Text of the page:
Most of these scientists were not climate scientists. They submitted their articles not to peer review journals, but rather to the pubic media. They demanded journalistic balance, which was implemented for TV, not formally for print journalism. Balance was interpreted of giving equal weight to both sides, rather than giving accurate weight to both sides. Since the mid 1990’s, scientists had a consensus about the reality of global warming and its human causes. Yet throughout this time period, the mass media presented global warming and its cause as a major debate. Nobody can publish an article in a scientific journal claiming the Sun orbits the Earth, and for the same reason, you can’t publish an article in a peer review journal claiming there’s no global warming.

In an active scientific debate there can be many sides. But once a scientific issue is closed, there is only one “side.” Currently, 97 percent of scientists involved with climate agree it is caused by human activity; the other 3 percent are unsure.

Many of the doubters were supported by various think tanks that received money from industry and corporations including Phillip Morris and Mobil Exxon. These scientists were against government regulation based on a free market philosophy. Unfortunately, pollution has hidden costs that the free market is unable to regulate, and the enormous costs of acid rain, secondhand smoke, the ozone hole and now global warming also call for government intervention.

Ronald Marshall, Petoskey

Learn More About Fluoride Dangers

The issue about fluoride in our municipal water is not going away - for good reason.

Concerned people who have studied the complete story about fluoride are taking action to inform the public about its extreme toxicity and health dangers. Fluoride is a designated neurotoxin and endocrine disrupter more toxic than lead and slightly less toxic than arsenic.

Fluoride is in the air, waterways, most dental products, many drugs, beverages, and food - especially when cooked.

The Centers for Disease Control and the American Dental Association have declared that infants should ingest no fluoridated water from formula or juice. An infant’s bloodbrain barrier is not developed until around six months old. Fluoride is associated with ADHD, hyperactivity, lower IQ, memory problems, Alzheimer’s, dementia and more.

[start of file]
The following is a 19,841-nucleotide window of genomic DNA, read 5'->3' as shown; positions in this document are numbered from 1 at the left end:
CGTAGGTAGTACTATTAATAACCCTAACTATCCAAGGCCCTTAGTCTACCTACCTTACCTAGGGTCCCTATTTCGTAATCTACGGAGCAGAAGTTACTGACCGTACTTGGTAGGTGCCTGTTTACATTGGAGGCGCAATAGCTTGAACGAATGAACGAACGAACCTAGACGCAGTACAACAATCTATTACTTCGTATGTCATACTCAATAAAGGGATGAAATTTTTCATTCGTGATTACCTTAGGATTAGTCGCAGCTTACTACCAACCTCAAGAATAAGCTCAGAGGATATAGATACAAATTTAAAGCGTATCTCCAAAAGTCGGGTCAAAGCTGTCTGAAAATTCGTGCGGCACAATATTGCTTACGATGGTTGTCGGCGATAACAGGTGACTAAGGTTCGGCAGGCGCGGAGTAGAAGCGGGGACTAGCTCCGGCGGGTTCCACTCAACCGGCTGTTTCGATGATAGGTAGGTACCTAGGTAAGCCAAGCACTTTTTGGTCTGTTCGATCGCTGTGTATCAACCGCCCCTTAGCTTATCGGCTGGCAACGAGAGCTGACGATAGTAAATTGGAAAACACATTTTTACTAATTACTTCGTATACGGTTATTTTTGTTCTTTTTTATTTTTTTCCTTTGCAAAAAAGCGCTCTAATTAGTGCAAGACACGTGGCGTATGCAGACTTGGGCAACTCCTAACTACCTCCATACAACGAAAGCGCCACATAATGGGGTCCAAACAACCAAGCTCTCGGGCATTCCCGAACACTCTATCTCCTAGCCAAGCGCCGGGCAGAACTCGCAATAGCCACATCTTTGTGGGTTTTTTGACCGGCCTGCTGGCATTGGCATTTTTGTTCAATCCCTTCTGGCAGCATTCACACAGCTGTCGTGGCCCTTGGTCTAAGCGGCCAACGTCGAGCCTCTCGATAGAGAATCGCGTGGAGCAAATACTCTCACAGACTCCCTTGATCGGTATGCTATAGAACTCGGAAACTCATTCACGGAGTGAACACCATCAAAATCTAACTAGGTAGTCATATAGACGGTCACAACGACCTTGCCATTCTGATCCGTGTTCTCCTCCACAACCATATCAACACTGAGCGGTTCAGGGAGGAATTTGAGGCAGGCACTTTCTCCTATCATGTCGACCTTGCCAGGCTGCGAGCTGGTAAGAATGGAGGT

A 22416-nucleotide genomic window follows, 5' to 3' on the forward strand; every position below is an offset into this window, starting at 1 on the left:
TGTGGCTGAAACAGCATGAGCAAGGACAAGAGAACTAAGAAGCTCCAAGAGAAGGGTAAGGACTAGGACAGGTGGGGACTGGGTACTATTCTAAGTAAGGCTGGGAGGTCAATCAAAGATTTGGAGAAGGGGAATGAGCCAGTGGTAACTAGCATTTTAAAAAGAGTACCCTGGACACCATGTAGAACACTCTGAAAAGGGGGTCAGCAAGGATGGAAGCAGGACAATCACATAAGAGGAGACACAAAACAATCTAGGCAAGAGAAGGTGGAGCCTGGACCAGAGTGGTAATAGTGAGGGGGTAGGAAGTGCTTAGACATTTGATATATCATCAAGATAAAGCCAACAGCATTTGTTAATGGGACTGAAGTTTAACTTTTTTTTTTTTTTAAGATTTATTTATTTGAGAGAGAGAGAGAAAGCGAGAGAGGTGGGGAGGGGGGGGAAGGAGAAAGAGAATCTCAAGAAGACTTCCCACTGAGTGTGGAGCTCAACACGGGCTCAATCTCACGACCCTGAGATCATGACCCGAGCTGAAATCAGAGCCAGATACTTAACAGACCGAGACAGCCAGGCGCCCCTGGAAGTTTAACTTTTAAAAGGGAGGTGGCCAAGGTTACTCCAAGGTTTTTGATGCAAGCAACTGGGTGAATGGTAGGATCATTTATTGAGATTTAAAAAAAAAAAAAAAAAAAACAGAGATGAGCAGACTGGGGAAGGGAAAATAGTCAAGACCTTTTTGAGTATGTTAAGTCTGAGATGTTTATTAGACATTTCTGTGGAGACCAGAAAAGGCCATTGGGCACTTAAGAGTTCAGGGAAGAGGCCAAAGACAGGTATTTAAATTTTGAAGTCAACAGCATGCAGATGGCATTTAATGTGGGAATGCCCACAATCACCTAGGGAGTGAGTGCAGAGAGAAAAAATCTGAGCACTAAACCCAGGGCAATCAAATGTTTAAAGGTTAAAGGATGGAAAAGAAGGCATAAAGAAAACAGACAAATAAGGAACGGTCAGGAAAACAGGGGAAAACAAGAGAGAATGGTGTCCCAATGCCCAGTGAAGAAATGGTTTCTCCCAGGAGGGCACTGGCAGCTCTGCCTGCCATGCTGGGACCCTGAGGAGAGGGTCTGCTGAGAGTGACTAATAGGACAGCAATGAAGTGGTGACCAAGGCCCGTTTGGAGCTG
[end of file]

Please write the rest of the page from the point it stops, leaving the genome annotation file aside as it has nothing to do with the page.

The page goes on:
Cities worldwide are ending water fluoridation.

For 10 years investigative journalist Christopher Bryson carefully researched and wrote his book, “The Fluoride Deception.” Declassified documents show a history of over 70 years of fluoride experiments, studies and governmental, medical, and industry cover-ups of its devastating toxic effects beginning when the atomic bomb was being built.

Boyne City commissioners voted to end water fluoridation citing it potentially harmful, unnecessary and undemocratic.

In East Jordan there is a commission meeting at City Hall on July 15 to discuss removing fluoride from their municipal water supply. The public is encouraged to attend.

Before forming an opinion about fluoride, get your information first hand by reading books, articles, and credible websites. To find the latest news in Traverse City’s water fluoridation issue go to fluoridefreeintc.com

Linda Hersey, Alanson

Open Carry An Uproar To Come

While perhaps unnecessary, I’m writing in response to Anne Stanton’s “Open Carry” article of 1 July. Given the increasingly common discussion of this issue in our region, I found it helpful in that it identifies an emerging discussion and has provided a fairly neutral platform from which the discussion can continue. I fully expect to see this discussion expand, with a breadth of problems presented and a variety of perspectives offered.

I’m not as sure that the issue “has the local community in an uproar,” although I suspect it will get there. And as this issue continues to be addressed, it will extend well beyond schools. That may be a good point of beginning, however. Insofar as our children clearly represent a portion of the “innocents” among us, it is an important topic and “close to home” for many of us. I hope that we will discover as large a percentage of teachers and parents (as well as us grandparents) to argue AGAINST guns in schools as Deputy Romanowski was able to find support among his colleagues.

Anyway, this is a discussion that has been long in coming, is now here, and will certainly continue for some time. Thanks for addressing it.

Craig Hexham, Traverse City

Corrections: The following photo credits should have appeared in last week’s issue: Roslyn Lambert for the article “They’ve Got the Beat” and Peg Muzzall for the article “Pellston’s Gourmet Oasis.” We apologize for the omissions.